Cruel, Not Unusual

12/14/14

Then suffering continues. By its light, the juices appear more appetizing. A
personalized folktale with an ambiguous hero. The angelic green of its hidden landscape
opens like a folded hat.
It doesn’t actually frame the clouds, but a witness to the event might say, “I am
fabulously charmed. I am a trust, like a relic, passed down, engulfed in antiquarian
indulgences, trapped in sentimental notions of propriety. And for all these reasons, this
life appeals to me.”
I have been given a life sentence. I witness the world and the world enters me. I am
incapable of remaining objective unless objectivity is a result of taking all sides instead of
none.
Perhaps you remember when the night was thick with intention but not as thick as
we were, a result, you concluded, not unlike that of the yellow flame in a caged bird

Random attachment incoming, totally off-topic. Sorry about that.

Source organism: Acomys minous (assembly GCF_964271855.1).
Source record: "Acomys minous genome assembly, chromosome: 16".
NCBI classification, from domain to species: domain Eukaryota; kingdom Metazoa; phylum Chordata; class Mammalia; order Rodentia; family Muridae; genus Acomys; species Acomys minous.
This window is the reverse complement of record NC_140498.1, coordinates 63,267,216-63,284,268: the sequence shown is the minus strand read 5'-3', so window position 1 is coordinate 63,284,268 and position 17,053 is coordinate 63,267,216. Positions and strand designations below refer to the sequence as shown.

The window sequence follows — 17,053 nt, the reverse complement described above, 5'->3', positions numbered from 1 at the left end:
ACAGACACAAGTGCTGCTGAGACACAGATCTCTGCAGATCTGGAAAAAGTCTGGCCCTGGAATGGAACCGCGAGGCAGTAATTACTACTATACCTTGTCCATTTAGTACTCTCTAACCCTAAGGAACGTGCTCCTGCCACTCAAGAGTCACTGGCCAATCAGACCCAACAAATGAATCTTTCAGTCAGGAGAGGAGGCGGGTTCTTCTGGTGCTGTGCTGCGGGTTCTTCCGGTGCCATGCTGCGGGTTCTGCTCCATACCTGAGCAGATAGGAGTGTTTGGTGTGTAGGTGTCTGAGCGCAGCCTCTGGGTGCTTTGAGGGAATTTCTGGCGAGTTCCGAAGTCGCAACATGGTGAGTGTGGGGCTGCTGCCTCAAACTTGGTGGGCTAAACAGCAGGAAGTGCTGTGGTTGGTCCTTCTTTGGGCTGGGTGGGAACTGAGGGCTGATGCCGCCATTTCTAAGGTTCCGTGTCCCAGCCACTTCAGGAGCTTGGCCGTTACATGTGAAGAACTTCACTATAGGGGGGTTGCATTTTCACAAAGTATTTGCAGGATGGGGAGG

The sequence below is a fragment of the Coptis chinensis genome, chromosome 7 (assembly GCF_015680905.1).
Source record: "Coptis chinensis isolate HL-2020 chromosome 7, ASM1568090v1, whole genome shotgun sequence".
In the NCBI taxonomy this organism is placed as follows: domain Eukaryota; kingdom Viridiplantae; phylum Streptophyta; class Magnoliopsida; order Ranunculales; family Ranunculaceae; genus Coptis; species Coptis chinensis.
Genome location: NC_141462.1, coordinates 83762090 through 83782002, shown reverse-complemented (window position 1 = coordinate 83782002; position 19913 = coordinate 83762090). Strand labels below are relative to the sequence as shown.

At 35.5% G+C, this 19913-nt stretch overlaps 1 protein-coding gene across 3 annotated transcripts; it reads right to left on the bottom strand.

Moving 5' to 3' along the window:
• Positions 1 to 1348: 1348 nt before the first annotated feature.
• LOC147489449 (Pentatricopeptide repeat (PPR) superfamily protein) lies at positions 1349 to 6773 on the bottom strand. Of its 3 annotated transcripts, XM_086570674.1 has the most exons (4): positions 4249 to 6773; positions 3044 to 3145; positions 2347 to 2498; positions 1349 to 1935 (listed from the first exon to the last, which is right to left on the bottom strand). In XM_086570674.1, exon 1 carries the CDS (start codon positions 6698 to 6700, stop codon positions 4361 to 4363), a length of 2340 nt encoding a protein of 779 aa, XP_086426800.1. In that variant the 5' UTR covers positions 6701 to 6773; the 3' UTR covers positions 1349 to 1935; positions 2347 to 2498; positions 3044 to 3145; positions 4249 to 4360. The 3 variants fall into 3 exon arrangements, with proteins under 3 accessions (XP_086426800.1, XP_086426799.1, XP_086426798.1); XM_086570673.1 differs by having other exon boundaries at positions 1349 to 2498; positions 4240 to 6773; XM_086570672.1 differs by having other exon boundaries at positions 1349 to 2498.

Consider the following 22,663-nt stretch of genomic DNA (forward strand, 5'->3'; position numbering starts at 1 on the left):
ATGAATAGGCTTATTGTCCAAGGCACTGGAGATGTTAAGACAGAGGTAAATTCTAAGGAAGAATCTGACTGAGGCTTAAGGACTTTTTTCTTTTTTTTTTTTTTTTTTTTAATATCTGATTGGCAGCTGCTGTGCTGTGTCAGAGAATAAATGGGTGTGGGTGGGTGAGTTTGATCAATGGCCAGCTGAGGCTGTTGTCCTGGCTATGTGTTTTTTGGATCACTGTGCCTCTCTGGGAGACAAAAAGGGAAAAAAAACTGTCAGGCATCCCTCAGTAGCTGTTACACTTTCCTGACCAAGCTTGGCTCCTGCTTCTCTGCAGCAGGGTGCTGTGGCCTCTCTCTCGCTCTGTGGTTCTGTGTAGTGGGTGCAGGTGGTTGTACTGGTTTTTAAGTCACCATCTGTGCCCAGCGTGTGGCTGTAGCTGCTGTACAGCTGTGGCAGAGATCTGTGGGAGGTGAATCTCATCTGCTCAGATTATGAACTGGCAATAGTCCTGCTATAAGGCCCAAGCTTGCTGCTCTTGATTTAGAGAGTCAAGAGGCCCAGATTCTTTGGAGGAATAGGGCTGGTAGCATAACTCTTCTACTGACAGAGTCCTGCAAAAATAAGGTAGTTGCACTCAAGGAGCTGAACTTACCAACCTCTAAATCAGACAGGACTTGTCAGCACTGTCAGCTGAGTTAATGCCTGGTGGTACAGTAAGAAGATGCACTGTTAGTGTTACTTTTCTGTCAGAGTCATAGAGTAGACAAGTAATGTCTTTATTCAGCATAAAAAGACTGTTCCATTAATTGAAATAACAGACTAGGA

singing a song from ancient China, where the darkness seems silky and dangerous and
always lasts all the way to morning.
And if suffering were spoken directly into my body, would the autumn frost and
the howling wind there change their plans to visit the drought-stricken Taiga? Would the
contrary movement on the surface of one of its ponds, created by some fat brown duck
swimming against the current, refuse to blend with the innocent brown water?
Is it enough that the gray chimney still parting the horizon is no longer coughing up
human ash?
Eventually I noticed the stones were digging into my back. I was alive. I didn’t
remember all of what had happened, but it was the most comfortable bed I could
remember.



Rich Ives is the author of Tunneling to the Moon: A Psychological Gardener’s Book of Days currently being published in serial @ Silenced Press everyday in 2014 and forthcoming in paperback. Begin from the beginning, catch up, read daily. Just refer to the Burrow Guide.